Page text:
Selfishness is a key trait of narcissists

  • They make everything about themselves.
  • They only ever care about themselves.
  • They cause everyone around them an immense amount of frustration!

It’s okay to be self-centered sometimes. But when you can’t get out of that mode, it’s a problem!

How to tell if you are toxically selfish: Do you tend to think of other people when they’re not around? Do you often imagine how other people are feeling? Do you wonder how you’re impacting other people?

What to do if you are toxically selfish: In your next conversation, spend the whole time actively imagining how the other person is feeling as they are talking.

How to handle a toxically selfish person in your life: If you can, let them know how their selfishness is impacting you. If nothing changes, consider investing less emotionally in the relationship.

Stuck in the Past

The only good thing that comes from reliving the past is if you are trying to learn from it. 

The toxicness happens when you dwell and long for times that are no longer here.

It’s called the present for a reason!

How to tell if you are toxically stuck in the past: Do you often think about the good old days? Do you feel like you’re past your prime? Do you often cycle in regret over the past?

What to do if you are toxically stuck in the past:

  • Forgive those who hurt you in the past, even if they have yet to apologize. 
  • When you relive the past, look around the room you’re in and point out five objects that will ground you to the present.

How to handle a person toxically stuck in the past in your life: If you must connect with them, try to do activities that force you into the present, like biking or pottery.

Holding On To Loss

Grief is a natural response to loss. The difficult truth is that without loss, there cannot be life. Holding onto loss is toxic since it delays healing and prolongs suffering.

It is important to be aware of the Stages of Grief and seek therapy if grief is prolonged. You deserve to heal and make peace with your loss.

How to tell if you are toxically holding on to loss: Are your thoughts dominated by what you’ve lost, to the point where it impedes your daily functioning or ability to enjoy new experiences?  

What to do if you are toxically holding on to loss: Go into the feelings of loss and feel them all the way through.

How to handle a person who is toxically holding on to loss in your life: Offer a compassionate ear and validate their feelings of loss without judgment.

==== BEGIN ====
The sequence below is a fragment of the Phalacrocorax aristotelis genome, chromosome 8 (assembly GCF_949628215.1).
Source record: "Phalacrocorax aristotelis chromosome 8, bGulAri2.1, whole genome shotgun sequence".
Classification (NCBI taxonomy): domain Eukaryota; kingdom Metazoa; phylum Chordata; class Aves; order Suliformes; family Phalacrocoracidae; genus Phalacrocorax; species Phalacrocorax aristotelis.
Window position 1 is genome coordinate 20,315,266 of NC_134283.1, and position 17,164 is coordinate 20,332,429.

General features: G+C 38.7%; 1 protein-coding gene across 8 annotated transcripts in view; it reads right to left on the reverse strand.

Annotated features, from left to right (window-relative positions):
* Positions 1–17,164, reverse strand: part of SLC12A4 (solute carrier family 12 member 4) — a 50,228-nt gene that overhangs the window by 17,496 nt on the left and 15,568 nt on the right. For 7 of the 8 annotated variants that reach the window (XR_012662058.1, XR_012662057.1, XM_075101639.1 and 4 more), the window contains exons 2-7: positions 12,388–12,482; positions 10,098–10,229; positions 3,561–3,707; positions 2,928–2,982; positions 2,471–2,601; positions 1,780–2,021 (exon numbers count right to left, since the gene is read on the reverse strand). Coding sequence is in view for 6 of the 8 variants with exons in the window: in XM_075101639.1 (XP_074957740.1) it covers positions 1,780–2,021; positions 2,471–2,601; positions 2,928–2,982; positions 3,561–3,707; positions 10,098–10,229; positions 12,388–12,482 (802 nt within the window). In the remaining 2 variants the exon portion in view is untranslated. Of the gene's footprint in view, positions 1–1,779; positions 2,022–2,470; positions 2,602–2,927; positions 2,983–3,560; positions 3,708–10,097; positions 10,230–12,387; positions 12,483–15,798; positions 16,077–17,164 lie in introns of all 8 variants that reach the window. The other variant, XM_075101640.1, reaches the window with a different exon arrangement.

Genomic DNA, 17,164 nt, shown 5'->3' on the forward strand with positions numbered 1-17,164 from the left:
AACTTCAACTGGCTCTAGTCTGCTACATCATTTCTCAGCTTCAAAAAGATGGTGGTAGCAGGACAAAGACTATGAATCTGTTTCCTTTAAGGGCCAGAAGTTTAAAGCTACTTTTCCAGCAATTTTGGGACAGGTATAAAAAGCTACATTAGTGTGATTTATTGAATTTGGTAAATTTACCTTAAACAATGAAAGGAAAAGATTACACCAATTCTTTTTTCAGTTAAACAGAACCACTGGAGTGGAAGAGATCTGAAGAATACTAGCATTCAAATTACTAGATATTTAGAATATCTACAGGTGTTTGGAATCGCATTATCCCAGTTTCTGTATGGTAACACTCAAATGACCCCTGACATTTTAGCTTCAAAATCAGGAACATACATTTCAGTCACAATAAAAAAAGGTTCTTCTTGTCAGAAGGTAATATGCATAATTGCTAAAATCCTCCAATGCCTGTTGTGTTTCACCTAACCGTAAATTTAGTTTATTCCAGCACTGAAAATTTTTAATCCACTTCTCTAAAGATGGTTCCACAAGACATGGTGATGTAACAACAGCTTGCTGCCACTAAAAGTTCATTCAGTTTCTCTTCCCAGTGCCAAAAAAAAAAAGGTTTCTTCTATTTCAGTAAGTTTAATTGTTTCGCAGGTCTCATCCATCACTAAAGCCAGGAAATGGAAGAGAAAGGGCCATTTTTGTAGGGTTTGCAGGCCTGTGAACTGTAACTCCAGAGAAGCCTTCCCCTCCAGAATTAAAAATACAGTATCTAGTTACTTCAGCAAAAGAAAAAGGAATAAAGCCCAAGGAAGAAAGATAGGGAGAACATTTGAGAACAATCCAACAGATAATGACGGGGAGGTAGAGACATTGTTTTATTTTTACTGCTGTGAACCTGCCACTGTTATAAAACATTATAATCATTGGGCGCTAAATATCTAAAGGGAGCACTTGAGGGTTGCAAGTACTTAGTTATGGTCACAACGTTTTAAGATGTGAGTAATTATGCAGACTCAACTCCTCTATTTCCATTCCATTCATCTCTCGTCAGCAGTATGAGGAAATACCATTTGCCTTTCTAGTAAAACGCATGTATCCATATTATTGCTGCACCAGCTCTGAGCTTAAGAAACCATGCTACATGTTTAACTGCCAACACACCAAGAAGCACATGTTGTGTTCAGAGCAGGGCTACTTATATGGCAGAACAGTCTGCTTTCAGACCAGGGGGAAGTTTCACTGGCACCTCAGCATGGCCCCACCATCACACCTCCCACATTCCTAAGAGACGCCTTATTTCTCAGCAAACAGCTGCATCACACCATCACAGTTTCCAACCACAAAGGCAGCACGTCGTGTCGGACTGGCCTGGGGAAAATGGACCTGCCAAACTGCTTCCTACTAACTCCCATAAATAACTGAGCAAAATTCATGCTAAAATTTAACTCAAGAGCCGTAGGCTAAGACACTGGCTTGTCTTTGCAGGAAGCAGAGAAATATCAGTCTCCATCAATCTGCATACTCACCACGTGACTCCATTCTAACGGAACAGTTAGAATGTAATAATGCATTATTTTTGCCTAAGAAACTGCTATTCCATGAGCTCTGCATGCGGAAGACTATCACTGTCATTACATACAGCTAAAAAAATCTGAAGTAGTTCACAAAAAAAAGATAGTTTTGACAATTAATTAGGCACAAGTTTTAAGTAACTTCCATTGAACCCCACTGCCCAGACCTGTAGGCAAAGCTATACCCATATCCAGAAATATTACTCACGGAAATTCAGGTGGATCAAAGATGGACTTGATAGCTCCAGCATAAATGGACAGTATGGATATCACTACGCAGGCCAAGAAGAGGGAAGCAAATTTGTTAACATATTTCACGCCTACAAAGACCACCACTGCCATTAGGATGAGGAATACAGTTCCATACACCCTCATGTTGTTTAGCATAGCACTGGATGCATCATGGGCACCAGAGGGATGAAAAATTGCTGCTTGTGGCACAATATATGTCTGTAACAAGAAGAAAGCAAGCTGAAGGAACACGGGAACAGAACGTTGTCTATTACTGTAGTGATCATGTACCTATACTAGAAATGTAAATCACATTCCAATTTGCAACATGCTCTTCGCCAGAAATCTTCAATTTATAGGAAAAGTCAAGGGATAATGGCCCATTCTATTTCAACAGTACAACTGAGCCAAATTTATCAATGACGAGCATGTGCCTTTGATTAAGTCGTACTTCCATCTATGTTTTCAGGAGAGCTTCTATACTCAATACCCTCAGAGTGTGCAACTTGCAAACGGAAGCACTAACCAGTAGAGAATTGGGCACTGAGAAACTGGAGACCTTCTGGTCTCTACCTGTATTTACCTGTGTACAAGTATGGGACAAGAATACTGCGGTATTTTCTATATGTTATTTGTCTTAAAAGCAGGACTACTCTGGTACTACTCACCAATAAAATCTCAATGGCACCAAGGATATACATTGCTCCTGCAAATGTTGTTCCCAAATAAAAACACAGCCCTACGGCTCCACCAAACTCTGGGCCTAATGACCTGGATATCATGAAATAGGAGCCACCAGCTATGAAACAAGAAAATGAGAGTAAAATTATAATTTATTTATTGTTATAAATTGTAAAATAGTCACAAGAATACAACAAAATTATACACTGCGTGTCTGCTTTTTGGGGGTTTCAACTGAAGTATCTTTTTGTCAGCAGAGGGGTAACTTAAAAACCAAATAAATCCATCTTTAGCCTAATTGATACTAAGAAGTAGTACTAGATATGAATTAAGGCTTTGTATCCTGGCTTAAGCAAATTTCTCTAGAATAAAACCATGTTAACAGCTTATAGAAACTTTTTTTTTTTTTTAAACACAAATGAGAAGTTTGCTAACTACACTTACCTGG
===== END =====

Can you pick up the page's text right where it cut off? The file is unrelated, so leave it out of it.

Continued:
Negative Self Talk

Self-talk is how most people process situations and allows for reflection and the potential for heightened awareness.

On the other hand, negative self-talk is when our internal monologue turns into unnecessary self-defeating narratives.

One famous study6 found that the people surveyed who used a logbook to track their negative self-talk gained a greater awareness of their habits and motivation to change!

How to tell if you are a toxic self-talker: Write down your thoughts throughout the day. Are they mostly positive, neutral, or negative?

What to do if you are a toxic self-talker: When a thought comes up, write it down and ask yourself, “Would I say this to a friend I treasure?”

How to handle a toxic self-talker in your life: Be a loving friend. They can only make a change in themself if they want to. But your support will go a long way.

Attention Seeking

Have you ever been around someone exaggerating their distress just to get more attention?

It’s not inherently bad to want attention, nor is it a character flaw. It is all about how you get that attention, according to research7

How to tell if you are a toxic attention seeker: Do you wear certain clothes, take up particular hobbies, or alter your personality for attention? 

What to do if you are a toxic attention seeker: Notice the next time you are modifying your behavior to get attention, then pause and ask yourself why you want the attention. See what comes up and if you can give yourself what you want from others.

How to handle a toxic attention seeker in your life: Reward them with attention when they are asking for it appropriately.

Resisting New Experiences

Some people are naturally resistant to new experiences since they are low in openness. 

How to tell if you are toxically resistant to new experiences: 

  • You cut yourself from family by declining invitations to events out of your comfort zone.
  • You refuse to get your haircut when your favorite barber quits.
  • You turn down networking opportunities out of anxiety.

What to do if you are toxically resistant to new experiences: 

  • Start small by trying out a new book, movie, or TV show—focus on trying it out. You don’t have to finish if you don’t like it. 
  • Become comfortable with the uncertainty of trying new things by reframing it as a fun activity!
  • Spend more time in nature, visit museums, and attend a music festival.

How to handle a person who is toxically resistant to new experiences in your life: Introduce a new experience gradually, starting with small changes that don’t feel overwhelming.